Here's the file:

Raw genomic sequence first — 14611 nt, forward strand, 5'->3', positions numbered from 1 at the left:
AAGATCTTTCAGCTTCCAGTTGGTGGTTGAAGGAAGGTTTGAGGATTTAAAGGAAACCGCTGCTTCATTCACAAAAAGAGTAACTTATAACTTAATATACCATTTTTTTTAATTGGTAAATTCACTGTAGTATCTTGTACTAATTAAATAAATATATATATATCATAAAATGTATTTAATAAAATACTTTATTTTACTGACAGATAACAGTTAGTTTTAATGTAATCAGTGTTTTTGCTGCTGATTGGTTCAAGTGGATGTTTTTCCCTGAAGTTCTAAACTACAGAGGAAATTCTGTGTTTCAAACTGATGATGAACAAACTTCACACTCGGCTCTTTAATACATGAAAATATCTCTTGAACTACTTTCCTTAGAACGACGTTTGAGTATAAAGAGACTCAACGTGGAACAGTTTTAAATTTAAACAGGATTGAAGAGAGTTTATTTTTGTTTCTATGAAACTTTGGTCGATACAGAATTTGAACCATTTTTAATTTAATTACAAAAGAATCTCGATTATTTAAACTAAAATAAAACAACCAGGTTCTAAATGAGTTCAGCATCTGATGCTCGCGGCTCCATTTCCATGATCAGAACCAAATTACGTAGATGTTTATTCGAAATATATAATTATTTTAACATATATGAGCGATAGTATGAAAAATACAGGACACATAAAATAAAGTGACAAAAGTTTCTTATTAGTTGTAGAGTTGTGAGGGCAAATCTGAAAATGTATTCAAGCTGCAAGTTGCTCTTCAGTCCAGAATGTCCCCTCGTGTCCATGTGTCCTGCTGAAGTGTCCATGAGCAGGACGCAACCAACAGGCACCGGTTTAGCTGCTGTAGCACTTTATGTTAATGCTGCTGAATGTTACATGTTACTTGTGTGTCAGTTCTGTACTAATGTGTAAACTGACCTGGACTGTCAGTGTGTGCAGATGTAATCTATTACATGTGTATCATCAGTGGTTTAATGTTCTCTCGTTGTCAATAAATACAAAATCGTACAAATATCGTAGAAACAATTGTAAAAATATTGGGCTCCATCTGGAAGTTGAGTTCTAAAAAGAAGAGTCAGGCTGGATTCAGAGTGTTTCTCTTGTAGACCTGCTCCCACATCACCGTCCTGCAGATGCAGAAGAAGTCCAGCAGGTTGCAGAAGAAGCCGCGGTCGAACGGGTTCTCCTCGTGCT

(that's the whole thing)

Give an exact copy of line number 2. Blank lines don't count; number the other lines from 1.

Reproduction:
AAGATCTTTCAGCTTCCAGTTGGTGGTTGAAGGAAGGTTTGAGGATTTAAAGGAAACCGCTGCTTCATTCACAAAAAGAGTAACTTATAACTTAATATACCATTTTTTTTAATTGGTAAATTCACTGTAGTATCTTGTACTAATTAAATAAATATATATATATCATAAAATGTATTTAATAAAATACTTTATTTTACTGACAGATAACAGTTAGTTTTAATGTAATCAGTGTTTTTGCTGCTGATTGGTTCAAGTGGATGTTTTTCCCTGAAGTTCTAAACTACAGAGGAAATTCTGTGTTTCAAACTGATGATGAACAAACTTCACACTCGGCTCTTTAATACATGAAAATATCTCTTGAACTACTTTCCTTAGAACGACGTTTGAGTATAAAGAGACTCAACGTGGAACAGTTTTAAATTTAAACAGGATTGAAGAGAGTTTATTTTTGTTTCTATGAAACTTTGGTCGATACAGAATTTGAACCATTTTTAATTTAATTACAAAAGAATCTCGATTATTTAAACTAAAATAAAACAACCAGGTTCTAAATGAGTTCAGCATCTGATGCTCGCGGCTCCATTTCCATGATCAGAACCAAATTACGTAGATGTTTATTCGAAATATATAATTATTTTAACATATATGAGCGATAGTATGAAAAATACAGGACACATAAAATAAAGTGACAAAAGTTTCTTATTAGTTGTAGAGTTGTGAGGGCAAATCTGAAAATGTATTCAAGCTGCAAGTTGCTCTTCAGTCCAGAATGTCCCCTCGTGTCCATGTGTCCTGCTGAAGTGTCCATGAGCAGGACGCAACCAACAGGCACCGGTTTAGCTGCTGTAGCACTTTATGTTAATGCTGCTGAATGTTACATGTTACTTGTGTGTCAGTTCTGTACTAATGTGTAAACTGACCTGGACTGTCAGTGTGTGCAGATGTAATCTATTACATGTGTATCATCAGTGGTTTAATGTTCTCTCGTTGTCAATAAATACAAAATCGTACAAATATCGTAGAAACAATTGTAAAAATATTGGGCTCCATCTGGAAGTTGAGTTCTAAAAAGAAGAGTCAGGCTGGATTCAGAGTGTTTCTCTTGTAGACCTGCTCCCACATCACCGTCCTGCAGATGCAGAAGAAGTCCAGCAGGTTGCAGAAGAAGCCGCGGTCGAACGGGTTCTCCTCGTGCT